Flow Chemistry Congress 2021 Agenda

08:00
Conference Registration, Coffee and Danish Breakfast

09:00
Welcome Address: Ferenc Darvas, Chairman, Flow Chemistry Society

09:15
KEYNOTE PRESENTATION:
Tim Noel, Associate Professor, Eindhoven University of Technology
Innovation in Synthetic Methodology Development Through Flow Chemistry
In this presentation, we will give a selection of our synthetic methodology development, exemplified by photoredox catalysis, C–H activation chemistry and electrochemistry and how these synthetic methods were impacted by continuous-flow microreactor technology.

10:00
Shawn Collins, Professor, University of Montreal
Photochemical Macrocyclization in Flow
Efforts to render photochemical macrocyclization a pratical and useful technique for the synthesis of large ring compounds will be discussed. Through the combination of new chemistry and continuous flow techniques, the goal of continuous synthesis of macrocycles on gram scale can be achieved.

10:30
Networking with Exhibitors and Coffee

11:00
Matt Beaver, Senior Scientist, Amgen
The Convergence of New Chemical Methods and Advanced Engineering Principles: The Case for Continuous Manufacturing
Presented herein are case studies where the implementation of continuous manufacturing significantly improved, or simply made possible, the production-scale synthesis of chemical matter across Amgen’s synthetic portfolio.

11:30
Anne-Catherine Bedard, Senior Chemist, Chemical Science, Core R&D, Dow Chemical
Reconfigurable System for Automated Optimization of Diverse Chemical Reactions
Chemical synthesis generally requires labor-intensive, sometimes tedious trial-and-error optimization of reaction conditions. Here, we describe a plug-and-play, continuous-flow chemical synthesis system that mitigates this challenge with an integrated combination of hardware, software, and analytics.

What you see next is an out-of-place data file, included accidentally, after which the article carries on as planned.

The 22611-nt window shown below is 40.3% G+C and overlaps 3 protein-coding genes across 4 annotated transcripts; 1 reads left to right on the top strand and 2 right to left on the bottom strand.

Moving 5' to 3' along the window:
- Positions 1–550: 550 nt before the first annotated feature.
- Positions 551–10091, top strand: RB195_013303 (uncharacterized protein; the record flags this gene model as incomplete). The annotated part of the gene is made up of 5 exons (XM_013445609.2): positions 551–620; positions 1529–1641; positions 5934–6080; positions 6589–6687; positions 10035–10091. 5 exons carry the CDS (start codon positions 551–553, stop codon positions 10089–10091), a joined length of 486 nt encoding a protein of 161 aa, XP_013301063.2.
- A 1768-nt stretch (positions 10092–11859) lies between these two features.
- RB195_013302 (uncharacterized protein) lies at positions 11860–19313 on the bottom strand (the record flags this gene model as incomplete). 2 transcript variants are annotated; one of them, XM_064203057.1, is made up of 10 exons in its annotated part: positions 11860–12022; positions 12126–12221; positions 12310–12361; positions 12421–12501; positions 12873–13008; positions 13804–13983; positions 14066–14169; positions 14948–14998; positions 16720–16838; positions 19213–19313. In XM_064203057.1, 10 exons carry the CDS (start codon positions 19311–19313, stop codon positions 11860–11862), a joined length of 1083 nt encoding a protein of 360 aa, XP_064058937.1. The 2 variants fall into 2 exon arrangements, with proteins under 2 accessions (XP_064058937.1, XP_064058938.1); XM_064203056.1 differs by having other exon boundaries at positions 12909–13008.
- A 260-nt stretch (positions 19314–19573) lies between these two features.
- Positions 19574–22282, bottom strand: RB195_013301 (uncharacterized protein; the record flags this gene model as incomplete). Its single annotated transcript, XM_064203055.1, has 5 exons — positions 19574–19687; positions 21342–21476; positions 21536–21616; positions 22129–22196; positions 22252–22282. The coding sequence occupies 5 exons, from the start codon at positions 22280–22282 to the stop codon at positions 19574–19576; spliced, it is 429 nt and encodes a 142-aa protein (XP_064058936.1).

12:00
Networking with Exhibitors and Lunch

13:00
KEYNOTE PRESENTATION:
Tim Jamison, Professor, MIT
On-Demand Synthesis:  The When, How, and Why of Flow Chemistry
Flow chemistry has the potential to revolutionize the synthesis of organic molecules.  Flow systems can reduce reaction times, increase efficiency, and obviate problems often encountered in scaling up comparable batch processes.  In addition to these important practical advantages, flow chemistry expands the “toolbox” of organic reactions available to scientists engaged in the synthesis of molecules – from small-scale experiments to large-scale production.  These benefits are a direct result of several features of flow synthesis that batch synthesis typically cannot achieve, for example, the ability to control fluid flow precisely, the access to temperature and pressure regimes not usually considered to be practical, and the enhanced safety characteristics of flow chemical systems.  In this lecture we will discuss some of our investigations in this area in the form of case studies.  By enhancing the design rules for organic synthesis and molecular discovery, flow chemistry therefore represents an important conceptual advance in the design and execution of chemical syntheses.  On-demand synthesis embodies these and other exciting opportunities.

13:45
Andre Charette, Professor, University of Montreal
Using Continuous Flow Synthesis to Solve Problems in Total Synthesis and in Methodology Development
This talk will illustrate by several examples, how useful continuous flow synthesis is for solving daily problems that are encountered in a synthetic organic chemistry laboratory.

14:15
Emily Corcoran, Researcher, Merck
Developing a Strategy for Scaling Photoredox Chemistry in Flow
This presentation highlights efforts within the flow chemistry group at MRL to define an approach to scale up photoredox reactions using continuous flow. The elucidation of an empirical scaling factor by studying the performance of a photoredox cross-coupling reaction will be discussed.

14:45
Networking with Exhibitors and Coffee

15:15
Nathan Collins, Chief Strategy Officer, SRI International
Accelerating the rate of chemistry innovation through automated flow synthesisExamples of how SynFini is used in the synthesis of diverse and increasing complex molecules, as well as applications in novel molecular discovery will be presented.